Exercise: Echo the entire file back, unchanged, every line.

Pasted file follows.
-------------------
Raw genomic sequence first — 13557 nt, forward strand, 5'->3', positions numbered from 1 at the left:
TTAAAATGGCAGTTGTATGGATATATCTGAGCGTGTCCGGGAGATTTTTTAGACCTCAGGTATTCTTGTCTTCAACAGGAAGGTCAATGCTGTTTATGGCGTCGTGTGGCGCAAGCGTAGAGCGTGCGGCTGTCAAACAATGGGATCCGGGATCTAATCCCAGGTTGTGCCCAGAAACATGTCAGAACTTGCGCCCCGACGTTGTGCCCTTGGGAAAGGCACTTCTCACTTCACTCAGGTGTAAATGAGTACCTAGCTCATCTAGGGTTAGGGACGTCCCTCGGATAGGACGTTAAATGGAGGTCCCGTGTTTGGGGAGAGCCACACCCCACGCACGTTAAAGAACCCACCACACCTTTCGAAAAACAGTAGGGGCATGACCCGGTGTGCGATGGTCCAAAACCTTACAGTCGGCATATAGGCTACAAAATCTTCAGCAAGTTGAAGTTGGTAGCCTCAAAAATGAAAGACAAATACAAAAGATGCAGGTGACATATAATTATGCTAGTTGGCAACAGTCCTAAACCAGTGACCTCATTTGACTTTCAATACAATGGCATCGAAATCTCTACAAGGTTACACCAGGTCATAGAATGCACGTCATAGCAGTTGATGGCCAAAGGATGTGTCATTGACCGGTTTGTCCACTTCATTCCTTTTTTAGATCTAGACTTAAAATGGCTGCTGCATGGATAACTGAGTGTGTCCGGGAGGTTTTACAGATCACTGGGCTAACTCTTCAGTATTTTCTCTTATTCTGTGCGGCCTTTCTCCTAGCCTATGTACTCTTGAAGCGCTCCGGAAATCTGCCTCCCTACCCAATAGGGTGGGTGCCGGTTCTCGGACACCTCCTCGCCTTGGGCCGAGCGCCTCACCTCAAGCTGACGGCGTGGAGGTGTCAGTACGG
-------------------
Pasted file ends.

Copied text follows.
Raw genomic sequence first — 13557 nt, forward strand, 5'->3', positions numbered from 1 at the left:
TTAAAATGGCAGTTGTATGGATATATCTGAGCGTGTCCGGGAGATTTTTTAGACCTCAGGTATTCTTGTCTTCAACAGGAAGGTCAATGCTGTTTATGGCGTCGTGTGGCGCAAGCGTAGAGCGTGCGGCTGTCAAACAATGGGATCCGGGATCTAATCCCAGGTTGTGCCCAGAAACATGTCAGAACTTGCGCCCCGACGTTGTGCCCTTGGGAAAGGCACTTCTCACTTCACTCAGGTGTAAATGAGTACCTAGCTCATCTAGGGTTAGGGACGTCCCTCGGATAGGACGTTAAATGGAGGTCCCGTGTTTGGGGAGAGCCACACCCCACGCACGTTAAAGAACCCACCACACCTTTCGAAAAACAGTAGGGGCATGACCCGGTGTGCGATGGTCCAAAACCTTACAGTCGGCATATAGGCTACAAAATCTTCAGCAAGTTGAAGTTGGTAGCCTCAAAAATGAAAGACAAATACAAAAGATGCAGGTGACATATAATTATGCTAGTTGGCAACAGTCCTAAACCAGTGACCTCATTTGACTTTCAATACAATGGCATCGAAATCTCTACAAGGTTACACCAGGTCATAGAATGCACGTCATAGCAGTTGATGGCCAAAGGATGTGTCATTGACCGGTTTGTCCACTTCATTCCTTTTTTAGATCTAGACTTAAAATGGCTGCTGCATGGATAACTGAGTGTGTCCGGGAGGTTTTACAGATCACTGGGCTAACTCTTCAGTATTTTCTCTTATTCTGTGCGGCCTTTCTCCTAGCCTATGTACTCTTGAAGCGCTCCGGAAATCTGCCTCCCTACCCAATAGGGTGGGTGCCGGTTCTCGGACACCTCCTCGCCTTGGGCCGAGCGCCTCACCTCAAGCTGACGGCGTGGAGGTGTCAGTACGG